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Over the almost 50 years since its creation, most Land and Water Conservation Fund dollars have been doled out to federal agencies for land acquisition. But conservation advocates say funding is increasingly being steered toward alternatives that can protect outdoor spaces without expanding federal real estate ownership.
Money from the fund is increasingly spent on enticing farmers and ranchers to put conservation easements on their land, according to an aide to Senate Finance Chairman Max Baucus, a leading congressional supporter of the program. Those arrangements leave working lands in private ownership while guaranteeing environmental protections.
Easements “can make the difference between keeping the land in the family or selling it off to developers to build something like condo buildings in place of working farmland,” said the aide to Baucus, a Montana Democrat.
Easements also have become a popular tool for protecting endangered species without putting ranchers and other landowners out of business. Western landowners have embraced easements as a better alternative, for example, to listing the sage grouse — which needs vast expanses of contiguous sagebrush to thrive — as endangered.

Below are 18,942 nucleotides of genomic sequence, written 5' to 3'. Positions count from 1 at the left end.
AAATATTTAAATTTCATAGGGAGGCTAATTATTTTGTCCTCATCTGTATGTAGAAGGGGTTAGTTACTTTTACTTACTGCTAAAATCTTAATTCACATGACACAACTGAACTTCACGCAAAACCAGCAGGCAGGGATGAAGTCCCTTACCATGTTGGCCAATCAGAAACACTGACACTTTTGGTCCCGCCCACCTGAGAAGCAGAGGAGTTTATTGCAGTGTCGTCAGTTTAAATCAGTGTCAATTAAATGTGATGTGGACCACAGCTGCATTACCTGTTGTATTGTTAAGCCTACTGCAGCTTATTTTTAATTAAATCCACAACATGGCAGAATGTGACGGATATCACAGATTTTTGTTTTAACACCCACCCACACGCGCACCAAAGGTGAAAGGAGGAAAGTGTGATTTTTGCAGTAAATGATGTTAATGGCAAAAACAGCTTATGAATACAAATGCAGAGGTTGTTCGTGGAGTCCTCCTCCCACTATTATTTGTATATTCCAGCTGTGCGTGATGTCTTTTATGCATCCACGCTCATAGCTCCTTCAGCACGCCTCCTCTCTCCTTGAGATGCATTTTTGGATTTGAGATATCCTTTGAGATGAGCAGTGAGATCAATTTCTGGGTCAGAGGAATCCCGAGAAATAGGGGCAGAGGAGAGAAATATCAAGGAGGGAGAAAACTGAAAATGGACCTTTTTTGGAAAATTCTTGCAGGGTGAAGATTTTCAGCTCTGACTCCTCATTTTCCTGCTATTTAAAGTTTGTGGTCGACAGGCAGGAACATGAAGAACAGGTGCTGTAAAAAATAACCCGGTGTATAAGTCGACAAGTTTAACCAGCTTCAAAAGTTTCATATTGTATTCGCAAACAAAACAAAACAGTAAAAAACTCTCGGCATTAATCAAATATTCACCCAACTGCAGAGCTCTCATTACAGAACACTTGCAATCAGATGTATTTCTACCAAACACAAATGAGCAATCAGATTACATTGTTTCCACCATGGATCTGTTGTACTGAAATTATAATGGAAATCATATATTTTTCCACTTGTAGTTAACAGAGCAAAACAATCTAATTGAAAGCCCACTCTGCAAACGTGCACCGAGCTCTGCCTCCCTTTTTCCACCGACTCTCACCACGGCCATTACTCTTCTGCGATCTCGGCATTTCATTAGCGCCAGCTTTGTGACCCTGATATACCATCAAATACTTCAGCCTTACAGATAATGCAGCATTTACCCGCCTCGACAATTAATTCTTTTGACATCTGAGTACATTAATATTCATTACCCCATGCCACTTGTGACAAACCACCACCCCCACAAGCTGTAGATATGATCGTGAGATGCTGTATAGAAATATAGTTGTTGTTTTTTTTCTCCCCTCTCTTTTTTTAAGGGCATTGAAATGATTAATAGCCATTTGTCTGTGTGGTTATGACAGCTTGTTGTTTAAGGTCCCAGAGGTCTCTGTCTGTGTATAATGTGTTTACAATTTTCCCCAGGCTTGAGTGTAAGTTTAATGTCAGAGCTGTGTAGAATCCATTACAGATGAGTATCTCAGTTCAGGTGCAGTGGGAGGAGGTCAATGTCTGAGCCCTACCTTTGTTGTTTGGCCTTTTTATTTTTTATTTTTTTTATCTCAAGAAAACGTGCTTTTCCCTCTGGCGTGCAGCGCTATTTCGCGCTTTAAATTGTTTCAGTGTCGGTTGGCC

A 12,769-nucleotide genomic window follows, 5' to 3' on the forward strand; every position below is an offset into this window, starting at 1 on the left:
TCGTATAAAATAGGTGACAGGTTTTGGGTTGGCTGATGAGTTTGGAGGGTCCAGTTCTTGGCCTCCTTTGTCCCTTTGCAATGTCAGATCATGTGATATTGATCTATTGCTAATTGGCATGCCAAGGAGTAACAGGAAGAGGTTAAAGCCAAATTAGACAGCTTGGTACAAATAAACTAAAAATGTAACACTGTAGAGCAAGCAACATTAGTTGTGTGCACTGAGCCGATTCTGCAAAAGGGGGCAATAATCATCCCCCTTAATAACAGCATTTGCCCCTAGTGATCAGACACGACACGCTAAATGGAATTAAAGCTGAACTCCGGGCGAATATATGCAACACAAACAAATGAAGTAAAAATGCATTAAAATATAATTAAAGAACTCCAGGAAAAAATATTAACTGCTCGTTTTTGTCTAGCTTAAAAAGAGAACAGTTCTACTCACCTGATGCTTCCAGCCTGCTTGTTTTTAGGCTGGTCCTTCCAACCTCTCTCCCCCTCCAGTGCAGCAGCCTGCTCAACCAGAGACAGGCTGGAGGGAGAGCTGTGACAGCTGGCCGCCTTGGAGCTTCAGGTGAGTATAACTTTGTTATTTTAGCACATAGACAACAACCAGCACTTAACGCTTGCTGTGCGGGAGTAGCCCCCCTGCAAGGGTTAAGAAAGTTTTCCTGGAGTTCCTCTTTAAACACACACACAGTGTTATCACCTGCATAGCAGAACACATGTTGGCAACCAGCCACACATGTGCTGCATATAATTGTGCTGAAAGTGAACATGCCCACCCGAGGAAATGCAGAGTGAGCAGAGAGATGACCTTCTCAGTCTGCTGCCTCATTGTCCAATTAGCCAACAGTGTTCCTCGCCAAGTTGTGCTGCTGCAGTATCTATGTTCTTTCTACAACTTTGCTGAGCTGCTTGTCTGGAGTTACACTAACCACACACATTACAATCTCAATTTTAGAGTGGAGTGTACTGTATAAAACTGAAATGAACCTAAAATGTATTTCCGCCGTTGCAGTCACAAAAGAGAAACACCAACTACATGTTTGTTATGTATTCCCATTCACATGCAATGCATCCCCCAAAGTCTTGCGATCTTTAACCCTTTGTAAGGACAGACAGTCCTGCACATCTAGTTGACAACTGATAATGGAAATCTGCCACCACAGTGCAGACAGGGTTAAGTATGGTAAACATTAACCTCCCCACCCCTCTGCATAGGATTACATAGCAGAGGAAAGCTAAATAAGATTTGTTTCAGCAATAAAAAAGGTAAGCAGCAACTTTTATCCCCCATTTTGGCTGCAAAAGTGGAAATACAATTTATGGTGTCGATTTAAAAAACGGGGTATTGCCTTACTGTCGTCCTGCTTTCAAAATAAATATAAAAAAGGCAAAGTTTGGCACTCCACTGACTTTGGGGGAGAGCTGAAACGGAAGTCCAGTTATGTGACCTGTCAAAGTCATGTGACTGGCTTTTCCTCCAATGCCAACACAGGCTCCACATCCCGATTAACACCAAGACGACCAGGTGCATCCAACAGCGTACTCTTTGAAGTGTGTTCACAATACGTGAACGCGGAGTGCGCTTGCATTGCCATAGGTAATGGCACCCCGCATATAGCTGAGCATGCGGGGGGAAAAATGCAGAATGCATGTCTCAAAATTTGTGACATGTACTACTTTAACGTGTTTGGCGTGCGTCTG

Seventy-two percent of the land protected by the U.S. Fish and Wildlife Service in fiscal 2012 was set aside as easements, compared with 26 percent through directly acquiring ownership of property. The agency’s fiscal 2014 budget request would seek to bump up the share protected through easements to 77 percent of its target acreage.
“As [the Land and Water Conservation Fund] has grown to meet the needs of landowners across the country, the use of conservation easements is yet another tool in the toolbox that we have to make good, sound decisions on the ground,” said Alan Rowsome of The Wilderness Society.